has been used for better understanding certain complexity issues for
traditional, non-interactive problems rather than being treated as an
object of
systematic studies in its own rights (examples would be alternating
computation
[Cha81], or interactive proof
systems and Arthur-Merlin
games [Gol89]).
As if
complexity theory was not “complex” enough already, taking it to the
interactive level would most certainly generate a by an order of
magnitude
greater diversity of species from the complexity zoo.

CoL
has made
its first modest steps^{[Jap15]}
towards elaborating some basic
complexity-theoretic concepts for game-playing strategies, which we are
going
to present in this section. It should however be pointed out that our
way of
measuring the complexity of strategies presented in this section is
merely one
out of a huge and interesting potential variety of complexity measures
meaningful and useful in the interactive context.

**Definition
4.2.1** In
the
context of a given computation branch (play)
of a given HPM *M*:

1. By the ** background** of a clock
cycle

2. By the ** timecost**
of a cycle

3. By the ** spacecost**
of a cycle

**Definition
4.2.2**
Let *M* be an
HPM, and *h* an arithmetical
function.
Below, if *h* is not unary, *h*(*b*)
should be understood as *h*(*b*,…,*b*),
with as many occurrences of *b*
in “(*b*,…,*b*)” as the arity of *h*.
We say that:

1. *M* *runs
in**amplitude**h* iff, in every play by *M*, whenever *M*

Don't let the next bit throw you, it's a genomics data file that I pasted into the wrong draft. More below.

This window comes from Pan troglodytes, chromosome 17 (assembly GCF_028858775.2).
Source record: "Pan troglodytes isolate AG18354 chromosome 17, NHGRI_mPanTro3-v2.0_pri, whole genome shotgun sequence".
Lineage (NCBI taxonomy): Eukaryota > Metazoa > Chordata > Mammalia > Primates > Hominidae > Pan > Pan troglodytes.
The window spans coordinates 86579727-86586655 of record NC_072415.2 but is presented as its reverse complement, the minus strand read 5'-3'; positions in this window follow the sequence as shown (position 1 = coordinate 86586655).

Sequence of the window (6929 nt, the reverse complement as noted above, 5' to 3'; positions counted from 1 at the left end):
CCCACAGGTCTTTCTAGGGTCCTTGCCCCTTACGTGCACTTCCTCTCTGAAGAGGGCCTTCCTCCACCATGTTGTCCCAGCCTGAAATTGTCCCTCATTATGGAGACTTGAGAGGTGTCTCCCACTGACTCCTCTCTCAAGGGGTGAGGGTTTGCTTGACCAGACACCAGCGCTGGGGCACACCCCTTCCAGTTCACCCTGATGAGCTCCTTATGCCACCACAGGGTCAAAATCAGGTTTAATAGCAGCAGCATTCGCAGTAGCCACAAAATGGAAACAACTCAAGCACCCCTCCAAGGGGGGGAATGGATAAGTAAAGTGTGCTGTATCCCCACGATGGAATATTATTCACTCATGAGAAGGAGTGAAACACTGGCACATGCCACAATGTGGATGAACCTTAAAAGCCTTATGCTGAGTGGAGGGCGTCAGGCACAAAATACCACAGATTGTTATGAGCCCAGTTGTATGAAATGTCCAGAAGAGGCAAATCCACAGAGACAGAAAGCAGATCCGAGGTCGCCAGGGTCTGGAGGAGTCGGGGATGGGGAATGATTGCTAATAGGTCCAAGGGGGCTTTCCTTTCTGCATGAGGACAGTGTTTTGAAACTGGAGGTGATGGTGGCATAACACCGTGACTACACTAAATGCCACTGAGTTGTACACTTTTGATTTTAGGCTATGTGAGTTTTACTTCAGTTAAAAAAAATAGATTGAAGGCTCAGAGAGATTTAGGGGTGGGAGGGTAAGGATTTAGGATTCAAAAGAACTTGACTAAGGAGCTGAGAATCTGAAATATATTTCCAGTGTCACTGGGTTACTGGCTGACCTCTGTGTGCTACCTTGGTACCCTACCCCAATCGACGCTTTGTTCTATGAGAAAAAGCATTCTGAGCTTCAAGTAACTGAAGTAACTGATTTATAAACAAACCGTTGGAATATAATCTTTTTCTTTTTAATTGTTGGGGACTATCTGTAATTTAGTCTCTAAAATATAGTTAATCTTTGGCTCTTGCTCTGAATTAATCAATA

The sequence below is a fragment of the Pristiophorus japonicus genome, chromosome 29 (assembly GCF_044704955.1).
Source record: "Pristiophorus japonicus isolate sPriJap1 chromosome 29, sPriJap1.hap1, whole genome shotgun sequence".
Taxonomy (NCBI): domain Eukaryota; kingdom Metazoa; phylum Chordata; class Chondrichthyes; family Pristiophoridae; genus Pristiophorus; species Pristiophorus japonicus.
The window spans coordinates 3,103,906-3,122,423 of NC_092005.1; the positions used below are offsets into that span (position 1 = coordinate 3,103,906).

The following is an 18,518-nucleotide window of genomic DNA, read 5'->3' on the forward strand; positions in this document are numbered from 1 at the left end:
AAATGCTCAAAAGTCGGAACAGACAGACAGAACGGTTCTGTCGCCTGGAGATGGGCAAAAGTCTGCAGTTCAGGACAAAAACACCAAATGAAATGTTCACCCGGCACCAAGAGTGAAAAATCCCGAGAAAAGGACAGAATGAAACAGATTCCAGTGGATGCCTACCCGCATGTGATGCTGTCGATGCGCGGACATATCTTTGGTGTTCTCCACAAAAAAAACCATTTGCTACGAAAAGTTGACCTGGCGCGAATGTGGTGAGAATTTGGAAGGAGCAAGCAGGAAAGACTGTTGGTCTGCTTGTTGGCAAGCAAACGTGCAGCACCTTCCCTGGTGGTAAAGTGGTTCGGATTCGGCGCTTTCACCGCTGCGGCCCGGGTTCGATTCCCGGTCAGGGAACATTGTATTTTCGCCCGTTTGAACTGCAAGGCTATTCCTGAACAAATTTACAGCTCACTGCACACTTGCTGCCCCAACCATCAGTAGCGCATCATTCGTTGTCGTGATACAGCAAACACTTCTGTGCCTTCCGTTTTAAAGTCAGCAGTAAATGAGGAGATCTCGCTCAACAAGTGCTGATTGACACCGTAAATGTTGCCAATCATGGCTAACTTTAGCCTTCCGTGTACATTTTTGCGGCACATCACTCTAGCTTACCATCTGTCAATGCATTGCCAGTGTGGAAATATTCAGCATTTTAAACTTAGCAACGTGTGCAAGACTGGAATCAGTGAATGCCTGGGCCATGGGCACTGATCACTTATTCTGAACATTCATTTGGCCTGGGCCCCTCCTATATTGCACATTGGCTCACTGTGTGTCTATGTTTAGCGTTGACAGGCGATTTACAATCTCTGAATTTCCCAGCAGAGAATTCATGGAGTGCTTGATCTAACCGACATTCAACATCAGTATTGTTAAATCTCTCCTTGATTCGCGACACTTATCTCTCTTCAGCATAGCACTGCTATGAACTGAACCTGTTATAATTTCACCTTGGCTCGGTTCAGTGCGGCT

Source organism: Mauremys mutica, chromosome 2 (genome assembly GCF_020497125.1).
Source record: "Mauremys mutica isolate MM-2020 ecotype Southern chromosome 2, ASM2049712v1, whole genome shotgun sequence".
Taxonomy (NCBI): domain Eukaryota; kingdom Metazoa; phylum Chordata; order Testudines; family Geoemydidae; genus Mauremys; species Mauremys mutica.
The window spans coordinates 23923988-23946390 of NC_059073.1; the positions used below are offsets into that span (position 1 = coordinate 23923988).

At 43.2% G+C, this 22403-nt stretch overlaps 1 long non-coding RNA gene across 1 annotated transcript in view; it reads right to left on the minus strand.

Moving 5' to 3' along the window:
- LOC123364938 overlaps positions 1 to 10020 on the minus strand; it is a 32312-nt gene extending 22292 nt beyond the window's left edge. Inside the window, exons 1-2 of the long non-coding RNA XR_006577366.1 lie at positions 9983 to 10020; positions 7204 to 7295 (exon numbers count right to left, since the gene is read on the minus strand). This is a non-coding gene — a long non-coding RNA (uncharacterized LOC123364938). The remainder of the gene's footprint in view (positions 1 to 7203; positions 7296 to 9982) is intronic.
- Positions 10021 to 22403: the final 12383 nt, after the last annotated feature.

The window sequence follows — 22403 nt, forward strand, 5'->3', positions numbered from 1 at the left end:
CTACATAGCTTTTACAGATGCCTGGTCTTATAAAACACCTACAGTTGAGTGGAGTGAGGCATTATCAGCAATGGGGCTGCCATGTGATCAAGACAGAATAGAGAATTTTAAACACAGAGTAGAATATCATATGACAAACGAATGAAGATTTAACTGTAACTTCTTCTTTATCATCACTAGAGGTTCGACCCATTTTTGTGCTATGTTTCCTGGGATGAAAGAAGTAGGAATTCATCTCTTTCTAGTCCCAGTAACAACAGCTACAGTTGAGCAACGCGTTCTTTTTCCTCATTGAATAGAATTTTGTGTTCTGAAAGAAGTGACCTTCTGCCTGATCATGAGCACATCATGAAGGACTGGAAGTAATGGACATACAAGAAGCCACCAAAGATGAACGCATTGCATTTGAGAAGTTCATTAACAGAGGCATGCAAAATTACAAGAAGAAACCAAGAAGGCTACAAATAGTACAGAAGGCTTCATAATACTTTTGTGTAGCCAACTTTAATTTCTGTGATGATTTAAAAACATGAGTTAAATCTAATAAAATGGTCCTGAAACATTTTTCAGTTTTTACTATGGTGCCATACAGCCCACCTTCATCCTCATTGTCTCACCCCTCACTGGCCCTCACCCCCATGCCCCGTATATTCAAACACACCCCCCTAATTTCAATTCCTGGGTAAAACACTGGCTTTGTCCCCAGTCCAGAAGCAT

makes a move on a cycle *c*,
the size of that move does not exceed *h*(*b*),
where *b*
is the background of *c*;

2. *M* *runs
in space**h* iff,
in every play by *M*,
the spacecost of any given clock cycle *c*
does not exceed *h*(*b*),
where *b* is the background of *c*;

3. *M* *runs
in time**h* iff,
in every play by *M*,
whenever *M* makes a move on
a cycle *c*,
the timecost of *c* does not exceed *h*(*b*),
where *b* is the background of *c*.

Amplitude
complexity is to keep track of (set bound
on) the sizes of ’s moves
relative to
the sizes of ’s moves. This
nontraditional complexity measure is indispensable when it comes to
interactive
problems. Next, our time complexity concept can be seen to be in the
spirit of
what is usually called *response time*.
The latter generally does not and should not depend on the length of
the
preceding interaction history. On the other hand, it is not and should
not
merely be a function of the adversary’s last move, either. A similar
characterization applies to our concept of space complexity. All three
complexity measures are equally meaningful whether it be in the context
of
“short-lasting” games (such as the ones represented by the formulas of
the
later-defined logic **CL12**)
or the
context of games that may have “very long” and even infinitely long
legal runs.

**Definition
4.2.3**
Let *A* be a
constant game, *h* an arithmetical
function, and *M* an HPM. We say that
*M* ** computes **(

When
we say ** polynomial time**,
it is to be
understood as “time

We
want to
close this section with two terminological
conventions.

**Convention
4.2.4 **Assume
*H* is
a set of arithmetical functions, and *M*
is an HPM. By saying that *M* runs
(or
plays) in time *H* we shall mean that
*M* runs in time *h*
for some *h*∈*H*. Similarly
for “*M* is an *H*
time solution
of *…*”, “*M*
is an *H* time machine”,
etc. Similarly for space and amplitude.

**Convention
4.2.5 **Assume
*h*_{1},*h*_{2},*h*_{3}
are
arithmetical functions, and *M* is an
HPM. By saying that *M*
runs (or plays) in ** tricomplexity**
(